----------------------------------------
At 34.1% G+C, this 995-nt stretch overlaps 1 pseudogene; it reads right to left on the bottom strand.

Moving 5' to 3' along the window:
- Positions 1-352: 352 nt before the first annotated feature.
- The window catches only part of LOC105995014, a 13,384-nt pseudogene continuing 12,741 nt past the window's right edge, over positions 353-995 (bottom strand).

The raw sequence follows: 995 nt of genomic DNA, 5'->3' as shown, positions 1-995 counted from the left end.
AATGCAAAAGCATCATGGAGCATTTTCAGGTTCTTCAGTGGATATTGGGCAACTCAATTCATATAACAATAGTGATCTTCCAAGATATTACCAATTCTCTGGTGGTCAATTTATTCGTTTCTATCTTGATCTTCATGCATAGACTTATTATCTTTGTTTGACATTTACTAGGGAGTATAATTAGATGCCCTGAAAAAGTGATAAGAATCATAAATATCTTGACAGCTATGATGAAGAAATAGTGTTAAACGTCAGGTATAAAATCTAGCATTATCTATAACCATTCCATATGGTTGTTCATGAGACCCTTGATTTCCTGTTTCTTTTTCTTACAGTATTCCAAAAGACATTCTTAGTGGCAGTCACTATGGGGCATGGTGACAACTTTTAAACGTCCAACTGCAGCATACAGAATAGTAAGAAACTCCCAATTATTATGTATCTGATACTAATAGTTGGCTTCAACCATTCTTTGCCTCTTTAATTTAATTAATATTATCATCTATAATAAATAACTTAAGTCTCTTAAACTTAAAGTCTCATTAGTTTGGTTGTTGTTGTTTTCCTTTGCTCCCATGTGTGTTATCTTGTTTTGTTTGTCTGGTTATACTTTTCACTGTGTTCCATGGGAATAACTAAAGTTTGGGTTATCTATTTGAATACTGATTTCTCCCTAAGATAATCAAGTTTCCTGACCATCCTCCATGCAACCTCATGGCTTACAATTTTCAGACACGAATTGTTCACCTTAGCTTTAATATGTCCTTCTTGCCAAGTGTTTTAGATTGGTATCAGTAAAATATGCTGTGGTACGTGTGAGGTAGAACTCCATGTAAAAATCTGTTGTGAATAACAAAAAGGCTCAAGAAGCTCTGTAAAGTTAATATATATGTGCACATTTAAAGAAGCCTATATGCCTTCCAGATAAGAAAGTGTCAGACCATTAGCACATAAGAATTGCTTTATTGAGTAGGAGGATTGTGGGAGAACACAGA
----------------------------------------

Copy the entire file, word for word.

At 34.1% G+C, this 995-nt stretch overlaps 1 pseudogene; it reads right to left on the bottom strand.

Moving 5' to 3' along the window:
- Positions 1-352: 352 nt before the first annotated feature.
- The window catches only part of LOC105995014, a 13,384-nt pseudogene continuing 12,741 nt past the window's right edge, over positions 353-995 (bottom strand).

The raw sequence follows: 995 nt of genomic DNA, 5'->3' as shown, positions 1-995 counted from the left end.
AATGCAAAAGCATCATGGAGCATTTTCAGGTTCTTCAGTGGATATTGGGCAACTCAATTCATATAACAATAGTGATCTTCCAAGATATTACCAATTCTCTGGTGGTCAATTTATTCGTTTCTATCTTGATCTTCATGCATAGACTTATTATCTTTGTTTGACATTTACTAGGGAGTATAATTAGATGCCCTGAAAAAGTGATAAGAATCATAAATATCTTGACAGCTATGATGAAGAAATAGTGTTAAACGTCAGGTATAAAATCTAGCATTATCTATAACCATTCCATATGGTTGTTCATGAGACCCTTGATTTCCTGTTTCTTTTTCTTACAGTATTCCAAAAGACATTCTTAGTGGCAGTCACTATGGGGCATGGTGACAACTTTTAAACGTCCAACTGCAGCATACAGAATAGTAAGAAACTCCCAATTATTATGTATCTGATACTAATAGTTGGCTTCAACCATTCTTTGCCTCTTTAATTTAATTAATATTATCATCTATAATAAATAACTTAAGTCTCTTAAACTTAAAGTCTCATTAGTTTGGTTGTTGTTGTTTTCCTTTGCTCCCATGTGTGTTATCTTGTTTTGTTTGTCTGGTTATACTTTTCACTGTGTTCCATGGGAATAACTAAAGTTTGGGTTATCTATTTGAATACTGATTTCTCCCTAAGATAATCAAGTTTCCTGACCATCCTCCATGCAACCTCATGGCTTACAATTTTCAGACACGAATTGTTCACCTTAGCTTTAATATGTCCTTCTTGCCAAGTGTTTTAGATTGGTATCAGTAAAATATGCTGTGGTACGTGTGAGGTAGAACTCCATGTAAAAATCTGTTGTGAATAACAAAAAGGCTCAAGAAGCTCTGTAAAGTTAATATATATGTGCACATTTAAAGAAGCCTATATGCCTTCCAGATAAGAAAGTGTCAGACCATTAGCACATAAGAATTGCTTTATTGAGTAGGAGGATTGTGGGAGAACACAGA